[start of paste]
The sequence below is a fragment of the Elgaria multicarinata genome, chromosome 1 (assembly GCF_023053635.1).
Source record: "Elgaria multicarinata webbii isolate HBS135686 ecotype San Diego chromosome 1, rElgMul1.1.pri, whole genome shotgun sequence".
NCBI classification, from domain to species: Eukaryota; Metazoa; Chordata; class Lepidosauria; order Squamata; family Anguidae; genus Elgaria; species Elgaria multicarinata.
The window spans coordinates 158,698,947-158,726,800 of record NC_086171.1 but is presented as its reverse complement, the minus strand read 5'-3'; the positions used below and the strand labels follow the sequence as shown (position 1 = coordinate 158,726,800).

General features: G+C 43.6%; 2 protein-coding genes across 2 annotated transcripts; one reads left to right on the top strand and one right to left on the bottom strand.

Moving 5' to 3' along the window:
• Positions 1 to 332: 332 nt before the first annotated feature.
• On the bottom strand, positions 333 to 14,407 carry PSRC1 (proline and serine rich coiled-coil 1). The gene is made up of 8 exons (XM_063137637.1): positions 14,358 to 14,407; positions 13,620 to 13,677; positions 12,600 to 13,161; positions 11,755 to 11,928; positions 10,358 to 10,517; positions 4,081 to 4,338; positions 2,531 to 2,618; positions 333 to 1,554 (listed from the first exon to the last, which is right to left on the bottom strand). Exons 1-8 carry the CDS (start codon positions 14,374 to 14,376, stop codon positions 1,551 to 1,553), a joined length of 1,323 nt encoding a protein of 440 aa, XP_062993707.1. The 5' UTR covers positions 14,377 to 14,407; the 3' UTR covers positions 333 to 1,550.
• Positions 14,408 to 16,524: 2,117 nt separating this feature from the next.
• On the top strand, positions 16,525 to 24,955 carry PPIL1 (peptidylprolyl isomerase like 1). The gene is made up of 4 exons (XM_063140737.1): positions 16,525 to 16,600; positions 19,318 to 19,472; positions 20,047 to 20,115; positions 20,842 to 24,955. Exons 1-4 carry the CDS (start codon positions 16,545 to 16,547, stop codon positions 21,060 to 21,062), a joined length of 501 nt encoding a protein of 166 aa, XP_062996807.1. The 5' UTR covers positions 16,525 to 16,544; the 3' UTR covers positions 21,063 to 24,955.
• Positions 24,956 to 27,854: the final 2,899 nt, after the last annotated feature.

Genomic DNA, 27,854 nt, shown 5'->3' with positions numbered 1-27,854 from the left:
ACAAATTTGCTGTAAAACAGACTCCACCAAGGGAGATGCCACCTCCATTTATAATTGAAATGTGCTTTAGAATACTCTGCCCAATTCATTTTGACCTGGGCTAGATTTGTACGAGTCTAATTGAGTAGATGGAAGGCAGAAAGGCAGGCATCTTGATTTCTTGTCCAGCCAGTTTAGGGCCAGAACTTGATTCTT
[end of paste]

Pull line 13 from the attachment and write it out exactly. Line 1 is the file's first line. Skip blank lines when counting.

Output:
ACAAATTTGCTGTAAAACAGACTCCACCAAGGGAGATGCCACCTCCATTTATAATTGAAATGTGCTTTAGAATACTCTGCCCAATTCATTTTGACCTGGGCTAGATTTGTACGAGTCTAATTGAGTAGATGGAAGGCAGAAAGGCAGGCATCTTGATTTCTTGTCCAGCCAGTTTAGGGCCAGAACTTGATTCTT